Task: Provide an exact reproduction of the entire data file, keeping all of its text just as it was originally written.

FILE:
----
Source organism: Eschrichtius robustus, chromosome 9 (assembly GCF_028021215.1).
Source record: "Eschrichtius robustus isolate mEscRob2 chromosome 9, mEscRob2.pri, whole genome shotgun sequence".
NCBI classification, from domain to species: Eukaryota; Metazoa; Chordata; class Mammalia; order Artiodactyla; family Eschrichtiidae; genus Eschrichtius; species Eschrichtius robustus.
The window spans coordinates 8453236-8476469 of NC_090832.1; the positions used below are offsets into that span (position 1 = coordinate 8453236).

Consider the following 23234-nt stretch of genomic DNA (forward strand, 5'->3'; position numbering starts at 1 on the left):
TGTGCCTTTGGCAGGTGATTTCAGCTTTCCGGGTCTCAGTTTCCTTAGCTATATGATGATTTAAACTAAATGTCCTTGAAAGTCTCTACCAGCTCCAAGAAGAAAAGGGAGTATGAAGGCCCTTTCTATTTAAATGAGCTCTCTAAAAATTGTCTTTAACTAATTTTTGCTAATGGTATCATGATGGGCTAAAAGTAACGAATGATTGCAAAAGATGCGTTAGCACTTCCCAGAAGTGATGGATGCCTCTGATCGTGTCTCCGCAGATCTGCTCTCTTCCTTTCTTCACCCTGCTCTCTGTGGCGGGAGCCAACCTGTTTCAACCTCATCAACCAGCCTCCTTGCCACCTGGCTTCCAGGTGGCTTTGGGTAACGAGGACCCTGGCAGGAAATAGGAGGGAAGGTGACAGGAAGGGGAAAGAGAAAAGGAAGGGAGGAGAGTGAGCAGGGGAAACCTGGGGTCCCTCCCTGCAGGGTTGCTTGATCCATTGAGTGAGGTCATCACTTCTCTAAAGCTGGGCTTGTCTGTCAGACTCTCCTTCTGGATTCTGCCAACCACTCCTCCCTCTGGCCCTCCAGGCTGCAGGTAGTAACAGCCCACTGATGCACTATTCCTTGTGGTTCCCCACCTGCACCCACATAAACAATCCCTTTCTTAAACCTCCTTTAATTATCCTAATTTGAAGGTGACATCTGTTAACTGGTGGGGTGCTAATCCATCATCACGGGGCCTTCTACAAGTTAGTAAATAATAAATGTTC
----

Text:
Source organism: Eschrichtius robustus, chromosome 9 (assembly GCF_028021215.1).
Source record: "Eschrichtius robustus isolate mEscRob2 chromosome 9, mEscRob2.pri, whole genome shotgun sequence".
NCBI classification, from domain to species: Eukaryota; Metazoa; Chordata; class Mammalia; order Artiodactyla; family Eschrichtiidae; genus Eschrichtius; species Eschrichtius robustus.
The window spans coordinates 8453236-8476469 of NC_090832.1; the positions used below are offsets into that span (position 1 = coordinate 8453236).

Consider the following 23234-nt stretch of genomic DNA (forward strand, 5'->3'; position numbering starts at 1 on the left):
TGTGCCTTTGGCAGGTGATTTCAGCTTTCCGGGTCTCAGTTTCCTTAGCTATATGATGATTTAAACTAAATGTCCTTGAAAGTCTCTACCAGCTCCAAGAAGAAAAGGGAGTATGAAGGCCCTTTCTATTTAAATGAGCTCTCTAAAAATTGTCTTTAACTAATTTTTGCTAATGGTATCATGATGGGCTAAAAGTAACGAATGATTGCAAAAGATGCGTTAGCACTTCCCAGAAGTGATGGATGCCTCTGATCGTGTCTCCGCAGATCTGCTCTCTTCCTTTCTTCACCCTGCTCTCTGTGGCGGGAGCCAACCTGTTTCAACCTCATCAACCAGCCTCCTTGCCACCTGGCTTCCAGGTGGCTTTGGGTAACGAGGACCCTGGCAGGAAATAGGAGGGAAGGTGACAGGAAGGGGAAAGAGAAAAGGAAGGGAGGAGAGTGAGCAGGGGAAACCTGGGGTCCCTCCCTGCAGGGTTGCTTGATCCATTGAGTGAGGTCATCACTTCTCTAAAGCTGGGCTTGTCTGTCAGACTCTCCTTCTGGATTCTGCCAACCACTCCTCCCTCTGGCCCTCCAGGCTGCAGGTAGTAACAGCCCACTGATGCACTATTCCTTGTGGTTCCCCACCTGCACCCACATAAACAATCCCTTTCTTAAACCTCCTTTAATTATCCTAATTTGAAGGTGACATCTGTTAACTGGTGGGGTGCTAATCCATCATCACGGGGCCTTCTACAAGTTAGTAAATAATAAATGTTC